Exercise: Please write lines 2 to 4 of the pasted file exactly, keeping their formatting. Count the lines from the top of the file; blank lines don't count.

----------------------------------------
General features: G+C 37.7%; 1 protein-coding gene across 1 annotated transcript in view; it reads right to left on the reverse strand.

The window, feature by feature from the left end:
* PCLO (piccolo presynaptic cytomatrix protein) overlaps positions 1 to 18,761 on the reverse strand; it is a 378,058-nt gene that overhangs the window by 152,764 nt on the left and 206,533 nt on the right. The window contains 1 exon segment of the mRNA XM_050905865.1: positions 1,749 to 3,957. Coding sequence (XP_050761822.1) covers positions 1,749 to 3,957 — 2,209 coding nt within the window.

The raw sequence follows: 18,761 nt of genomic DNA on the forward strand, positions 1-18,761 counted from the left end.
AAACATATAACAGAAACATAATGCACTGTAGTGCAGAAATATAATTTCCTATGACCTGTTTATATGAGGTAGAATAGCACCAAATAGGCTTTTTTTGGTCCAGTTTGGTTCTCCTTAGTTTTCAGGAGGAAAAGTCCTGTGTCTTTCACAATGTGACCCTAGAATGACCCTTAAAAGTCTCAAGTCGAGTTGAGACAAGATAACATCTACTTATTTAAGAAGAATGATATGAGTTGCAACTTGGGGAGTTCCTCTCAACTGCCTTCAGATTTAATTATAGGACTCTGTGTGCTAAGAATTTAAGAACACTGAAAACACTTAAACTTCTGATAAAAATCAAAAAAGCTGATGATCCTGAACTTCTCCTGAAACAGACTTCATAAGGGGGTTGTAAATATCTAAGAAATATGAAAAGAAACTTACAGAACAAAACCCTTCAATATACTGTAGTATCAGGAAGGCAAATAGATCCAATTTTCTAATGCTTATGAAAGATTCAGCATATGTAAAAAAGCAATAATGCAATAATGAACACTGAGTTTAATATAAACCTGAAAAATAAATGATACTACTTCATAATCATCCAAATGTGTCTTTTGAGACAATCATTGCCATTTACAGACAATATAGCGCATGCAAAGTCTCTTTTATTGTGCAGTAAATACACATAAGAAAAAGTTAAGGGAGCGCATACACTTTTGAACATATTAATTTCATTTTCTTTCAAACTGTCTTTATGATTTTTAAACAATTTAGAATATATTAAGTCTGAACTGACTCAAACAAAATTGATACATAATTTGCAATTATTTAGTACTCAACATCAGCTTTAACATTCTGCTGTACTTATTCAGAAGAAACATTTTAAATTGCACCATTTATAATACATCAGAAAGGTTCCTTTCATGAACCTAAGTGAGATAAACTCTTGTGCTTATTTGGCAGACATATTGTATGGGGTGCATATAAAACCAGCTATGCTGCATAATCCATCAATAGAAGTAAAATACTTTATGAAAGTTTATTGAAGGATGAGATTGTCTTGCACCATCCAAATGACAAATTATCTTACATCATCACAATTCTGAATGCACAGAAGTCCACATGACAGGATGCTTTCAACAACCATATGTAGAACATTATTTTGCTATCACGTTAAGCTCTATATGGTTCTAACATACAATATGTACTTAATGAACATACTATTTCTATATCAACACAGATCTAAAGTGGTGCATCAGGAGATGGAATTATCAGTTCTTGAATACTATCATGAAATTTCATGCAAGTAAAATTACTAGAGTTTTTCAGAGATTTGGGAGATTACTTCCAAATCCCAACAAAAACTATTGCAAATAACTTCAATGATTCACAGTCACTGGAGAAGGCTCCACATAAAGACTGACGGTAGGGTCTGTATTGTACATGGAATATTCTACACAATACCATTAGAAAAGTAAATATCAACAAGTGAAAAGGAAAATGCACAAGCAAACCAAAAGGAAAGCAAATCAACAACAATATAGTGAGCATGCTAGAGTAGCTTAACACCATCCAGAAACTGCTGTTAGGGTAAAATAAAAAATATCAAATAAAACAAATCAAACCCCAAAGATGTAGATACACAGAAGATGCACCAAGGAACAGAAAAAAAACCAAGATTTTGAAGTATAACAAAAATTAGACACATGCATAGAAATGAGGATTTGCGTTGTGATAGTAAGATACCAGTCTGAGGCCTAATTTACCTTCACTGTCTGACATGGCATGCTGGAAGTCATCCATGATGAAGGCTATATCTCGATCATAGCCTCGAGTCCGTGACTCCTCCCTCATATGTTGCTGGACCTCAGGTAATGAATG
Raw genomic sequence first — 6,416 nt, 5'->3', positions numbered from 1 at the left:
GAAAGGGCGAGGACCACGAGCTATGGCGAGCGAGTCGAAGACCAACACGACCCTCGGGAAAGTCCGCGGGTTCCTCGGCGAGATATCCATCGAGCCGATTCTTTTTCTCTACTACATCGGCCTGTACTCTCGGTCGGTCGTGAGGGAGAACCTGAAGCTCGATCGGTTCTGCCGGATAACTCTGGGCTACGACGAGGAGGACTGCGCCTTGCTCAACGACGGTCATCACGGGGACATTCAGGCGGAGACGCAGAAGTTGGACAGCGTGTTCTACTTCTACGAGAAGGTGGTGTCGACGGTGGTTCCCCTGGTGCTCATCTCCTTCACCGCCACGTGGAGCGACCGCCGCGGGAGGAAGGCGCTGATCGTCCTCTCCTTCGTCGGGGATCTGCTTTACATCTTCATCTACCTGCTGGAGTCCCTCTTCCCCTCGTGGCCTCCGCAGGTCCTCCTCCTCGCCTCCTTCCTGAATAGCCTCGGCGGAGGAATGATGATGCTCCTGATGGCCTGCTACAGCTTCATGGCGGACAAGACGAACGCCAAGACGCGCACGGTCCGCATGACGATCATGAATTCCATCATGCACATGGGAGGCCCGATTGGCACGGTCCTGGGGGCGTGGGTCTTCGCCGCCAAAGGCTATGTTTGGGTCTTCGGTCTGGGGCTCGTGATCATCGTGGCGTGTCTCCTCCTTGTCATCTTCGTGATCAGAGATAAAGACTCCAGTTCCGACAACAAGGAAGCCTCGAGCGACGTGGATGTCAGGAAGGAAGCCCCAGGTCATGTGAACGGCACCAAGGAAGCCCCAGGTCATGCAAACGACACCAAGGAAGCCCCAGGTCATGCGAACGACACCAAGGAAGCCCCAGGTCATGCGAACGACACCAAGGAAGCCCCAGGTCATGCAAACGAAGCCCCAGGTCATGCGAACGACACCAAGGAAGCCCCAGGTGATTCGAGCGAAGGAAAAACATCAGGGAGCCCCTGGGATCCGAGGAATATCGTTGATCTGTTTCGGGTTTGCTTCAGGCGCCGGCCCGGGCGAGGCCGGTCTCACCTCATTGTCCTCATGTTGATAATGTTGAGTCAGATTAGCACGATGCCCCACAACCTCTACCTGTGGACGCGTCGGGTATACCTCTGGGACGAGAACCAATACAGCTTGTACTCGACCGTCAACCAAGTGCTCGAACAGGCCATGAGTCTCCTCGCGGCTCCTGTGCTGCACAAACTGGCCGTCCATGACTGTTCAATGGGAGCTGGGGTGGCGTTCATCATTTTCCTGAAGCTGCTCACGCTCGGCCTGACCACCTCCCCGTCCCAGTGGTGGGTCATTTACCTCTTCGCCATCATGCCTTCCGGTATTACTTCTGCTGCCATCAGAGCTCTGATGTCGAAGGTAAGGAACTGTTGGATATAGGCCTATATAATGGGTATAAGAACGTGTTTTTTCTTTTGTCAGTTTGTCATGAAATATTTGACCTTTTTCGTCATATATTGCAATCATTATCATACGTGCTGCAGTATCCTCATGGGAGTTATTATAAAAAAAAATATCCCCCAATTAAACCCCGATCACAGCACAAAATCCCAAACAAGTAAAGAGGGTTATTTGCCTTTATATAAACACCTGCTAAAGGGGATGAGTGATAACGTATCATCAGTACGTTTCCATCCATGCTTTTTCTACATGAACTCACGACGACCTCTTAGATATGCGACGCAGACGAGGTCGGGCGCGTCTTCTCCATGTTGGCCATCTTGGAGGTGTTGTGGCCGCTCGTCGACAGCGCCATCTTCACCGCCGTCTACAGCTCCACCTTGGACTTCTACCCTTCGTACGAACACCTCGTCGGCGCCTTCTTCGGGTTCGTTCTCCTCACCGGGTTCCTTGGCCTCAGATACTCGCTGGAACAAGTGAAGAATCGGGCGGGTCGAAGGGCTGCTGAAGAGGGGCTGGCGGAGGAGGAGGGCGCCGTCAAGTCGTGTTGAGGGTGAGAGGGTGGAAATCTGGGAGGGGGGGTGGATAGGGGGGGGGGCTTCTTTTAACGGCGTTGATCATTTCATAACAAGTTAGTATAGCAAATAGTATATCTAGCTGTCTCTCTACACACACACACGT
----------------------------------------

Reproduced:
The window, feature by feature from the left end:
* PCLO (piccolo presynaptic cytomatrix protein) overlaps positions 1 to 18,761 on the reverse strand; it is a 378,058-nt gene that overhangs the window by 152,764 nt on the left and 206,533 nt on the right. The window contains 1 exon segment of the mRNA XM_050905865.1: positions 1,749 to 3,957. Coding sequence (XP_050761822.1) covers positions 1,749 to 3,957 — 2,209 coding nt within the window.

The raw sequence follows: 18,761 nt of genomic DNA on the forward strand, positions 1-18,761 counted from the left end.